Travellers who sit down to dine in Charles and Wendy Wynne-Eyton's stately pile need to have a stronger stomach than most. And that is no reflection on the cooking. The problem is the hook embedded in the ceiling of the long, wood-panelled dining room of their historic home just south of Mold, in north-east Wales.
It was from that very hook that the luckless mayor of Chester was hanged in 1465. But if such gruesome mementoes do not put you off your kippers the Pounds 60 outlay (the cost of BB for two) for a night in one of the Wynne-Eytons' high-ceilinged bedrooms might well be a bargain.
Their idiosyncratic home, Tower (note the missing definite article - it also got the chop some time ago), is one of the properties featured in the Wales: Great Little Places Guidebook. The book is the product of thousands of miles of wanderings by Roger Thomas and Emyr Griffith who believe that they have selected 50 of the best small hotels, farmhouses, country inns and guest houses that the principality has to offer. One of the listed properties, Pantgwyn Farm, in Whitemill, near Carmarthen, is a Welsh winner of the Best Breakfast in Britain award (BB for two Pounds 50). Another is The Lighthouse at Great Orme's Head, near Llandudno. It's pricier than most (BB for two Pounds 79), but apparently on a clear day you can see as far as the Isle of Man. Who would dream of asking for more?
The guidebook is available free from Great Little Places, Prince's Square, Montgomery, Wales SY15 6PZ (tel: 01686 668030).
Tunis is sometimes dismissed as a poor man's Paris, with palm trees. That's rather unkind, but true. You don't have to be rich to live relatively well in Tunisia because a decent meal in the centre of Tunis often costs less than the price of a lukewarm beer in London.
That is one of the reasons why the British have been returning in greater numbers this year - last year only 200,000 of the country's 4 million package holiday-makers came from the UK. The other reason is The English Patient, the Oscar-winning film that has reminded us how photogenic the desert can be, provided you aren't standing at the back of a camel.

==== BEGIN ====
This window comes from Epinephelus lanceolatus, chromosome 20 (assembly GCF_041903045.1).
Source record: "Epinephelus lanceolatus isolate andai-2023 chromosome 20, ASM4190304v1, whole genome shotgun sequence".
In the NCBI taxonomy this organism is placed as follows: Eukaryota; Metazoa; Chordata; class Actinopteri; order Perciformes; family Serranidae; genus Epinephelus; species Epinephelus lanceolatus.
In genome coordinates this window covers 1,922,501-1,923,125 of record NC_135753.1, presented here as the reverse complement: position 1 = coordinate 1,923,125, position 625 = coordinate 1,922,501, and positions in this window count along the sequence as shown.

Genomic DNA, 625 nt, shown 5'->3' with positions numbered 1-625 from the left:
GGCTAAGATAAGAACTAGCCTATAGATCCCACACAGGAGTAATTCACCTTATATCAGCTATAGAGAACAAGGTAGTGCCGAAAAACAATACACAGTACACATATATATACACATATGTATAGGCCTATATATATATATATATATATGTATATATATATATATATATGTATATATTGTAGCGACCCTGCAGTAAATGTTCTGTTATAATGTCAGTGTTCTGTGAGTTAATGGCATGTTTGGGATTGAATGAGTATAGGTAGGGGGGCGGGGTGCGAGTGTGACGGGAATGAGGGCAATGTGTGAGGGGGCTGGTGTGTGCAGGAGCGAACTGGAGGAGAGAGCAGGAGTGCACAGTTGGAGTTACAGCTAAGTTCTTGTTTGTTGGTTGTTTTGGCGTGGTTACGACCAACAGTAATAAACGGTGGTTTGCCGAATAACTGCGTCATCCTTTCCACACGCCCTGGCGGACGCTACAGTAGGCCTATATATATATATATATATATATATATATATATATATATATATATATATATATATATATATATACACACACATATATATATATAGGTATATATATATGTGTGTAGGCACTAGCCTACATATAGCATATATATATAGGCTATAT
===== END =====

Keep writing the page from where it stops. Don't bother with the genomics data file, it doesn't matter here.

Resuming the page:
The downside of the country's renewed popularity is the explosion in hotel-building, but the developers' worst Majorcan excesses may yet be avoided. The Tunisian authorities have decreed that no hotel should be higher than the tallest palm tree and have suggested that they will be seeking slightly more discerning tourists in future.
TES readers still have time to help them achieve that goal as Panorama is offering a Pounds 395 week-long half-board holiday that starts from Gatwick on Wednesday, August 20. Further information from 0990 181818.
France's over-populated campsites are straining at their canvas seams. Some camping firms say they do not have a single unoccupied tent in Normandy, Brittany and the Loire valley.
But the crush will ease within the next fortnight and prices will begin to tumble. It may therefore make sense to pop across the Channel and snatch a few days at the end of August. Canvas Holidays is charging Pounds 149 for three-day breaks on the Continent starting between August 25 and 27 (the total price for two adults and up to four children, plus ferry crossing). Extra nights cost Pounds 31. But those who are able to set off between August 28 and September 1 can have the same three-day break for Pounds 139 and additional nights for only Pounds 20.
Phone 01383 644000 for a brochure.